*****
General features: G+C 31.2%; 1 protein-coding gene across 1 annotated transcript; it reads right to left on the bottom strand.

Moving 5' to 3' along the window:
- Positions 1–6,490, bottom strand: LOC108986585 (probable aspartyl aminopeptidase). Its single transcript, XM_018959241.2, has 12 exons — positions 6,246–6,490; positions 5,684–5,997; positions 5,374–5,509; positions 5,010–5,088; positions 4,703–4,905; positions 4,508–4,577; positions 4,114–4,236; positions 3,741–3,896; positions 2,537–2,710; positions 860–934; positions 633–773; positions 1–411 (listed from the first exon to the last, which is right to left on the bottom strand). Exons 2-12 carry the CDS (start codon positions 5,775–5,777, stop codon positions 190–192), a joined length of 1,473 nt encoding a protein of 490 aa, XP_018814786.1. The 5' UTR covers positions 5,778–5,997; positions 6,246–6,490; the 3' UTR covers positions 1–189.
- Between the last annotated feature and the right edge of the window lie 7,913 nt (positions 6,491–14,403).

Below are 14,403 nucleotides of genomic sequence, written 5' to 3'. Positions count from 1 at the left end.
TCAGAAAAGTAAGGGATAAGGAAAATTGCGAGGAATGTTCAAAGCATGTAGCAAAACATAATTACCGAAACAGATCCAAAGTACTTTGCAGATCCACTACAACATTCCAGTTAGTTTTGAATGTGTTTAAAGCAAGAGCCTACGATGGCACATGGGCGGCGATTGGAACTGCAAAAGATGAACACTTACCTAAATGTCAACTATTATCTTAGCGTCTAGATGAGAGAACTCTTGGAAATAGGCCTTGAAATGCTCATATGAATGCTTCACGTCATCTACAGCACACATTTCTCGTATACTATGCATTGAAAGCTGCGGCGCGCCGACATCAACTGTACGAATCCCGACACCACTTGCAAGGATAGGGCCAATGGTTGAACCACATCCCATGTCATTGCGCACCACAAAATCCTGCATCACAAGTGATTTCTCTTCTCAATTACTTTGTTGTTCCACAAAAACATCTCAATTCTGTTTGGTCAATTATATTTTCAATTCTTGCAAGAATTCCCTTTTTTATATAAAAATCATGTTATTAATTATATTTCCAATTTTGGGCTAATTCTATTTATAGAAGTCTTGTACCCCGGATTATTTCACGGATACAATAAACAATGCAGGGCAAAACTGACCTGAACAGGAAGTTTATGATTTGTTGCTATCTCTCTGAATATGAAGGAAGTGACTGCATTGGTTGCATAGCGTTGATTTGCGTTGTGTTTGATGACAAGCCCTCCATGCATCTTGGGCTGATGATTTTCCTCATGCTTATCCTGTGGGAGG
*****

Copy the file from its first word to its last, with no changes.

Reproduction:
General features: G+C 31.2%; 1 protein-coding gene across 1 annotated transcript; it reads right to left on the bottom strand.

Moving 5' to 3' along the window:
- Positions 1–6,490, bottom strand: LOC108986585 (probable aspartyl aminopeptidase). Its single transcript, XM_018959241.2, has 12 exons — positions 6,246–6,490; positions 5,684–5,997; positions 5,374–5,509; positions 5,010–5,088; positions 4,703–4,905; positions 4,508–4,577; positions 4,114–4,236; positions 3,741–3,896; positions 2,537–2,710; positions 860–934; positions 633–773; positions 1–411 (listed from the first exon to the last, which is right to left on the bottom strand). Exons 2-12 carry the CDS (start codon positions 5,775–5,777, stop codon positions 190–192), a joined length of 1,473 nt encoding a protein of 490 aa, XP_018814786.1. The 5' UTR covers positions 5,778–5,997; positions 6,246–6,490; the 3' UTR covers positions 1–189.
- Between the last annotated feature and the right edge of the window lie 7,913 nt (positions 6,491–14,403).

Below are 14,403 nucleotides of genomic sequence, written 5' to 3'. Positions count from 1 at the left end.
TCAGAAAAGTAAGGGATAAGGAAAATTGCGAGGAATGTTCAAAGCATGTAGCAAAACATAATTACCGAAACAGATCCAAAGTACTTTGCAGATCCACTACAACATTCCAGTTAGTTTTGAATGTGTTTAAAGCAAGAGCCTACGATGGCACATGGGCGGCGATTGGAACTGCAAAAGATGAACACTTACCTAAATGTCAACTATTATCTTAGCGTCTAGATGAGAGAACTCTTGGAAATAGGCCTTGAAATGCTCATATGAATGCTTCACGTCATCTACAGCACACATTTCTCGTATACTATGCATTGAAAGCTGCGGCGCGCCGACATCAACTGTACGAATCCCGACACCACTTGCAAGGATAGGGCCAATGGTTGAACCACATCCCATGTCATTGCGCACCACAAAATCCTGCATCACAAGTGATTTCTCTTCTCAATTACTTTGTTGTTCCACAAAAACATCTCAATTCTGTTTGGTCAATTATATTTTCAATTCTTGCAAGAATTCCCTTTTTTATATAAAAATCATGTTATTAATTATATTTCCAATTTTGGGCTAATTCTATTTATAGAAGTCTTGTACCCCGGATTATTTCACGGATACAATAAACAATGCAGGGCAAAACTGACCTGAACAGGAAGTTTATGATTTGTTGCTATCTCTCTGAATATGAAGGAAGTGACTGCATTGGTTGCATAGCGTTGATTTGCGTTGTGTTTGATGACAAGCCCTCCATGCATCTTGGGCTGATGATTTTCCTCATGCTTATCCTGTGGGAGG